Winterson, Jeanette. “Frankissstein”, Grove Press, 2019.
A New Kind of Love Story
Where would I be without the wonderful literary stories of Jeanette Winterson? Her inventiveness and gorgeous prose has always been there for me and I so appreciate the contributions she has made to the canon. In “Frankissstein”, we are taken back to Lake Geneva in 1816 and meet nineteen-year-old Mary Shelley who is inspired to write a story about a scientist who creates a new life-form. We then move forward to Brexit Britain where Ry, a young transgender doctor is falling in love with Victor Stein, a celebrated professor who leads the public debate around Artificial Intelligence and who has been carrying out experiments of his own in an underground network of tunnels. At the same time, Ron Lord who is freshly divorced and living with his mom, is primed to make his fortune launching a new generation of sex dolls for men who are lonely. Across the Atlantic Ocean, a cryogenics facility is housing dozens of bodies of men and women who are medically and legally dead … but waiting to return to life.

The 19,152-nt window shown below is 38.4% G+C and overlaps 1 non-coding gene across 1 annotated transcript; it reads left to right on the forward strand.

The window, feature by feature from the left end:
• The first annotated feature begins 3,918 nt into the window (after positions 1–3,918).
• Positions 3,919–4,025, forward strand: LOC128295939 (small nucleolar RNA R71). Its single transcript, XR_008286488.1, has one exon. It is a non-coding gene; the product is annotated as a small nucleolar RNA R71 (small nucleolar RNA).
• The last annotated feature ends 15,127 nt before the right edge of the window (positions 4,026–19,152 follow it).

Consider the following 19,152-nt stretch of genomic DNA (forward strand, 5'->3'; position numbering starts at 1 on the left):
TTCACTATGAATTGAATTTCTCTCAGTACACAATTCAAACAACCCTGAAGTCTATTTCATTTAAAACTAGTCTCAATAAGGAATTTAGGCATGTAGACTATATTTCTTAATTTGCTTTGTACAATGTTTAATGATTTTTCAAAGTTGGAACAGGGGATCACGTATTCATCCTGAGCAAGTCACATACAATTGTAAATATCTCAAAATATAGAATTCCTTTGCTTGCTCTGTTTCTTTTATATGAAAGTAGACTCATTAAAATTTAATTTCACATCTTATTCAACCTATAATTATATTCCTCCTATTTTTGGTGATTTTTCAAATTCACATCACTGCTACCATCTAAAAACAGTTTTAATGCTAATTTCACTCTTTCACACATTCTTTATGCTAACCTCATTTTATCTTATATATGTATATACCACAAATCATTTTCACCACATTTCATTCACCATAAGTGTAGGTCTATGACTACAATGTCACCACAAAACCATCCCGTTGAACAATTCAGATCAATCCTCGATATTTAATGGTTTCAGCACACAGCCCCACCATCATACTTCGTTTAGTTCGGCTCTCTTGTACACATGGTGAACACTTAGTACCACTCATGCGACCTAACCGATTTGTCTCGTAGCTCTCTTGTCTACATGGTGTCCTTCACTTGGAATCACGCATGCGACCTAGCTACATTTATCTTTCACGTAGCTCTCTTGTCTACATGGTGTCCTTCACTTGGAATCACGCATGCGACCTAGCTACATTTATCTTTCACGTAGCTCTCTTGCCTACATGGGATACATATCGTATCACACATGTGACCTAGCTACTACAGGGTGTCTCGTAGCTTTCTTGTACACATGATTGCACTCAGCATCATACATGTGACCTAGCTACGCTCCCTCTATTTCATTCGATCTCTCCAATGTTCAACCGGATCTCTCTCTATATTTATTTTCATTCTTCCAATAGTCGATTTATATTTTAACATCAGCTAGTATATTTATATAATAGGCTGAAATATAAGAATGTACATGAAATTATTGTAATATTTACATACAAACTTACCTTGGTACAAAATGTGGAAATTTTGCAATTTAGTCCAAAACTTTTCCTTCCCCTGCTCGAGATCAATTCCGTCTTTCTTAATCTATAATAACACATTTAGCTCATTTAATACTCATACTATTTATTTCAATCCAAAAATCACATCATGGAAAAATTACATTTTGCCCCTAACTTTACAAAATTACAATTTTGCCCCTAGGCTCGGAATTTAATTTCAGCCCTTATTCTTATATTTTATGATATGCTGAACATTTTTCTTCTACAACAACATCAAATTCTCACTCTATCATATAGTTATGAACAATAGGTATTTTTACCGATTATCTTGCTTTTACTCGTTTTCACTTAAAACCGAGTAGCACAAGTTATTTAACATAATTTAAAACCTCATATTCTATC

Have you ever wondered what will happen when humankind ceases being the smartest beings on the planet? Winterson shows us that we are much closer a future of that kind than we realize. In this reimagining and reanimated “Frankenstein”, we have a “cautionary tale for a contemporary moment dominated by debates about Brexit, gender, artificial intelligence and medical experimentation” and it is filled with new ideas.
This is a book that attempts to shift our perspective on humanity and the purpose of being human in a very dark and entertaining way. By relooking at Shelley’s “Frankenstein”, Winterson takes us into a story about modern-day neuroses and issues. We see the fine line between horror and high camp. It takes a brave person to dare to change the classics and succeed and this is what Jeanette Winterson has done. She looks and laughs at the nature and the future of life, death and what it means to be human. She “examines immortality and science’s ethical obligations through the alternating narratives of two people living centuries apart: author Mary Shelley and Ry, a transgender medical doctor interested in cryogenics.” Her characters wrestle with many profound questions of what it means to be alive, if the brain could survive outside of its mortal body, and if the soul can be reborn in a reanimated mind. The story is wildly funny and profoundly sad. Another question asked here is whether we are our bodies or our minds, neither or both? Shelley’s Victor Frankenstein rises into a post-Internet world and his idea of creating life from death is much closer than before.